What blocked your success and how did you overcome this?

Money. It will always be money. I worked in two or three jobs when first starting out painting. I’m not good with numbers so it never felt natural to me to create budgets or plan financially. I’ve fallen in a hole so many times and I only have the people around me to thank for pulling me out. I also struggled with the idea that I wasn’t doing ‘enough.’ It pushed me to create a swimwear line which stressed me out more than it bought me any joy. I’ve only just learnt in the past three weeks that as long as I’m putting my heart and soul into painting, it will always be enough.

 

IMG_1336

 

What stopped you from giving up.

I’ve thought a few times now about getting a 9-5 job with a safe income and holiday pay! But, it would probably kill my soul. I need to be creative and now I’ve had a taste for how rewarding it can be, there’s no going back. I’m at my happiest when I’ve had a solid day of painting, received a few print orders, have new ideas brewing and can see that with hard work, it really does pay off.

 

What did you endure to get here?

Financial and emotional strain.

 

OH SWEET SENSORY

 

How did you overcome sharing your work?

That never really concerned me. If people didn’t like my work, they should just stop looking? Most of my earlier work was pretty raw. Quite scary actually! I am getting a far better and broader response these days.

 

How do you deal with criticism?

I don’t get massive amounts of criticism to be honest. Not about my work anyway. I find comments like ‘You’re so lucky,’ or ‘You live the life,’ to be critical in a way. I think people don’t realise how much of a strain it can be at times.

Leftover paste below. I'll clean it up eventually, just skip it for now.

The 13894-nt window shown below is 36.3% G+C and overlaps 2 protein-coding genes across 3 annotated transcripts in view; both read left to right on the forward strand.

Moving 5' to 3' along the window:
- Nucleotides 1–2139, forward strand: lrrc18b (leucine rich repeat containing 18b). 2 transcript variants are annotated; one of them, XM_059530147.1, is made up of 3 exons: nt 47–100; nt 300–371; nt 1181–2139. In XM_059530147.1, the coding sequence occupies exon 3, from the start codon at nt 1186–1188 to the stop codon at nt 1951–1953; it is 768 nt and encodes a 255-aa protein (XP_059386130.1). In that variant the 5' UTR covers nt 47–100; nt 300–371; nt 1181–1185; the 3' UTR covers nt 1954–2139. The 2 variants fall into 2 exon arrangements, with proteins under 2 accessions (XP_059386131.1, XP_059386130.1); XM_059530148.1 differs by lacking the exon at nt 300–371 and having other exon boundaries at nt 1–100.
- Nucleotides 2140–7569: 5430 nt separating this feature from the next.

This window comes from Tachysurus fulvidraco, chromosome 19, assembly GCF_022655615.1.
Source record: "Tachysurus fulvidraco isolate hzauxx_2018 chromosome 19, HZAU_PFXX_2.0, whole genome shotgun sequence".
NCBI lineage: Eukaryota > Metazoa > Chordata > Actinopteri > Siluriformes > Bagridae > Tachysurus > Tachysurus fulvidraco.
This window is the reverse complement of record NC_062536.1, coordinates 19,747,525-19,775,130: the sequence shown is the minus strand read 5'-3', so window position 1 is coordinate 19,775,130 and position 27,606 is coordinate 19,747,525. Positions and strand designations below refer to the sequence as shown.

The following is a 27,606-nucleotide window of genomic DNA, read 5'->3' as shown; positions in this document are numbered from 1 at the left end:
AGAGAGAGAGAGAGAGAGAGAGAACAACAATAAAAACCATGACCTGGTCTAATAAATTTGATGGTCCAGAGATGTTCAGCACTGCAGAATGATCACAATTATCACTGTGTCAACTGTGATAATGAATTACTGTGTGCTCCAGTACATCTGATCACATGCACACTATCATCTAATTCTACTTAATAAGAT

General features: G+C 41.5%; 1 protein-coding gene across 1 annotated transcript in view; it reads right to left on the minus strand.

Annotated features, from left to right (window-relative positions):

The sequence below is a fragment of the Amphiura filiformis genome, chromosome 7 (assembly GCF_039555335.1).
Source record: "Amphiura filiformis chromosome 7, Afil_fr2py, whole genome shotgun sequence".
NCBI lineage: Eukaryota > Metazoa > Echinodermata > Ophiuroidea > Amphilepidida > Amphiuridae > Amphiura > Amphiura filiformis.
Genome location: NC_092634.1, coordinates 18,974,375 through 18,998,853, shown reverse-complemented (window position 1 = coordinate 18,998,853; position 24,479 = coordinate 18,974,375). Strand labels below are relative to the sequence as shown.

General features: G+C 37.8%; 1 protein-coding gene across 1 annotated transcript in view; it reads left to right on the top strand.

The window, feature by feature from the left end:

What inspires you?

I am obsessed with colour and feelings! I am highly emotive person, and believe that I respond to things like colours in ways that most other people don’t. When paint accidentally starts swirling on the canvas or I’ve ‘smooshed’ it in exactly the right way, I just feel so incredibly happy. Pastels make me feel sensual and pops of flurocents make me positive and energetic. I am inspired by my own feelings, womanhood, sensuality and colour.

 

Where do you go for creative inspiration?

I watch old artscape episodes, go on instagram or fellow artists blogs, internet trawl, flip through books, go outside for a walk, make something delicious, or chat to my boyfriend Sam. You can tell it’s pretty broad. Generally to feel inspired I either have to feel sensual, happy or encouraged by the success of other artists.

 

'STIMULATE' by sara winfield

 

What are you most excited for in the future?

Having recently decided not to continue my swimwear range, I’m really excited to just paint again. I can’t wait to just paint and get messy again. I’m hoping to secure some inspiring collaborations in the coming year. I’d love to join forces with people in bed linen, soft furnishings or swimwear (without actually producing it myself!)

 

What advice would you give yourself if you could go back?

Make a budget and be a bit thicker skinned!

 

What advice would you give to aspiring artists looking to create the life of their dreams?

Be smart about it. No artist ever made money from just sitting and painting and thinking that people would magically come and buy it. Do your research, make a budget and never underestimate the importance of marketing and PR.

 

SARA PROFILE SHOT1bxw

You may also like